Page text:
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Conflict Disclosures for Regulatory Science: Slow but Steady Progress at Last

Basic disclosures of conflicts of interest have been required by the top science journals for decades. Yet most regulatory agencies – despite strong urging from a variety of bipartisan sources – have failed to require these disclosures for private research submitted to inform regulatory decisions.  This omission is particularly alarming since, unlike journals, agencies used this research to determine the appropriate standards for protection of public health and welfare.  If anything, one would expect the agencies to apply higher scientific standards and insist on greater transparency for privately submitted research as compared to journal editors.

The failure of agencies to meet these bare minimum standards of science has not gone unnoticed.  Recently, the Administrative Conference of the U.S. recommended that agencies should, where possible, require these basic disclosures of conflicts, including “whether the experimenter or author had the legal right without approval of the sponsor of the research to: design the research; collect the data; interpret the data; and author, publish or otherwise disseminate the resulting report or full dataset.”   See Recommendation #11.  Both the Bipartisan Policy Center (p.42) and the Keystone Center (p.20,24) preceded the ACUS recommendation with similar calls for basic conflict disclosures for private research that informs regulation. An editor of Nature recently called for such disclosures, noting:  

It was the 1976 film All the President’s Men, about the uncovering of the Watergate political scandal by two Washington Post reporters, that popularized the phrase: “Follow the money.” He who pays the piper calls the tune. Science combats the undue influence of commercial interests — or at least tries to — by using a different guideline, illustrated by a popular catchphrase from another film: “Show me the money.” Give us transparency.

Even members of Congress recognize the need for basic conflict disclosures in environmental in reform legislation (see § 4(b)) that is otherwise considered by environmentalists to be far too lax.  

At last, one federal agency has begun to show leadership on this issue.  Last November, in a proposed rule that would set standards for silica exposure, OSHA requested that commenters voluntarily disclose funding sources in the course of submitting their comments.  While this is simply a voluntary request by OSHA (and compliance with this request may prove disappointing), it is still a step in the right direction.  Hopefully other agencies and Congress will follow suit and make the disclosure requirements mandatory for new research submissions that inform public and environmental regulation, holding this regulatory science to at least the minimum standards of the scientific community.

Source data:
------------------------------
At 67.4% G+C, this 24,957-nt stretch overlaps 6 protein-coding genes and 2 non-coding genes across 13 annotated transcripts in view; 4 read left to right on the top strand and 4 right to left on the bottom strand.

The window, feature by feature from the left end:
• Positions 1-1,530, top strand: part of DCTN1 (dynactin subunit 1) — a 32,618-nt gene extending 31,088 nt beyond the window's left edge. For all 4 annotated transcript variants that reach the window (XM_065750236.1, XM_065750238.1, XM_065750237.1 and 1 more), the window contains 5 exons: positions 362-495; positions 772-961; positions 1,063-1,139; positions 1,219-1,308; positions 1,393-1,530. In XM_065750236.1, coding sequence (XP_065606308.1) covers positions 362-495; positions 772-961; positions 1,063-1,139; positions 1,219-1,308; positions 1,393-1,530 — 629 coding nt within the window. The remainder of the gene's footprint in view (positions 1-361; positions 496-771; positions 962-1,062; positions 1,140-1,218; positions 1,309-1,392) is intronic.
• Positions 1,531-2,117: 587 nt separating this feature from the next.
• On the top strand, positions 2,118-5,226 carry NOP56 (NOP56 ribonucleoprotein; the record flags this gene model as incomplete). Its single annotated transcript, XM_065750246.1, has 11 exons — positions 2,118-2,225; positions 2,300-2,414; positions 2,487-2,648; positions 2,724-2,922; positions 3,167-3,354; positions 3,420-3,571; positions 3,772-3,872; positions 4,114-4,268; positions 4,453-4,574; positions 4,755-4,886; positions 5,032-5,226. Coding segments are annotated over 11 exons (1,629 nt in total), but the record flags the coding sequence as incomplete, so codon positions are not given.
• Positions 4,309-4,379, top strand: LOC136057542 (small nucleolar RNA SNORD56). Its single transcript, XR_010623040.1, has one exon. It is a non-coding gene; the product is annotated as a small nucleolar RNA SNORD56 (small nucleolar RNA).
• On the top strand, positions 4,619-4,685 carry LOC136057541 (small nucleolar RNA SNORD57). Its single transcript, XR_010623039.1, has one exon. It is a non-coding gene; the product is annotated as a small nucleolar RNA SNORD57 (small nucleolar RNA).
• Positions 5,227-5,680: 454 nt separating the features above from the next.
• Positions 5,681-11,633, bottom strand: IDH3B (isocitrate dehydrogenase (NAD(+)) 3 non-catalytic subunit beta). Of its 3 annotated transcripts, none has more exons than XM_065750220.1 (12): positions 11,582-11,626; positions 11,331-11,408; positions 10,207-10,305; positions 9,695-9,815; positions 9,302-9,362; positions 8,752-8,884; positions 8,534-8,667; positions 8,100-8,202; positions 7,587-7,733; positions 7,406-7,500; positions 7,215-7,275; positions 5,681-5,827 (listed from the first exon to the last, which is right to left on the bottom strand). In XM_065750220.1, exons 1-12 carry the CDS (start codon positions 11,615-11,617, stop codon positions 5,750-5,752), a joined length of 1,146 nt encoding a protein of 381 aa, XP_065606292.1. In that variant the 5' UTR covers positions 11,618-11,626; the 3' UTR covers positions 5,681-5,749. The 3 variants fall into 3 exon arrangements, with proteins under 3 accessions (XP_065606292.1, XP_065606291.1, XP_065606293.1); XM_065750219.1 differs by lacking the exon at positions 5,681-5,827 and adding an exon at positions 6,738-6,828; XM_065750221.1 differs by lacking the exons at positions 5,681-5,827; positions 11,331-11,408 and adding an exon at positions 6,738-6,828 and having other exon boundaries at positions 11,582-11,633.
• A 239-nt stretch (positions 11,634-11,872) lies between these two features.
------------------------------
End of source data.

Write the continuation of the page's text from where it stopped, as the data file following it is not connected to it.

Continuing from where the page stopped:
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CPR Member Scholars file Comments on OSHA’s Silica Proposal

At long last, the comment period on OSHA’s silica proposal has closed and the next phase in this rule’s protracted timeline will commence.  In the four months since OSHA released the proposal, the agency has received hundreds of comments.  They run the gamut, from the expected support of unions and other advocates for working people, to the fear-mongering hyperbole of the major trade associations.  CPR Member Scholars Sid Shapiro and Martha McCluskey joined us in submitting our own comments to the record.  You can read them here.

Silica dust is a pervasive occupational hazard.  The vast majority of exposed workers toil in the construction industry, where clouds of dust surrounding jackhammers, masonry and concrete saws, and brick and mortar work are an all too common sight.  OSHA seeks to eliminate those dangerous conditions by encouraging employers to provide modern tools that have better dust collectors, shrouds, and water feeds to suppress the dust.  The proposal also addresses the myriad other industries where silica exposure leads to debilitating cases of lung cancer, silicosis, and silica-related kidney disease.  Dental laboratories, ship repair companies, and ceramic refractories will also be subject to the rule’s new requirements.

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Two House Hearings, One Bad Theme

Today, separate House committees will hold hearings that address two federal agencies’ efforts to regulate toxic chemicals.  The House Energy and Commerce Committee’s Subcommittee on Environment and the Economy will hold its fifth hearing on issues arising out of ongoing efforts to reform the Toxic Substances Control Act (TSCA).  Simultaneously, the House Education and Workforce Committee’s Subcommittee on Workforce Protections will hold a hearing addressing, among other things, OSHA’s recent attempts to spur better protections for workers who face chemical hazards.  The two hearings have been framed differently and will feature different witnesses, but they share a common thread: each committee’s Republican majority is championing a worldview in which federal agencies should be restricted from engaging in the most basic form of protective action – gathering and sharing information about toxic chemicals’ risks.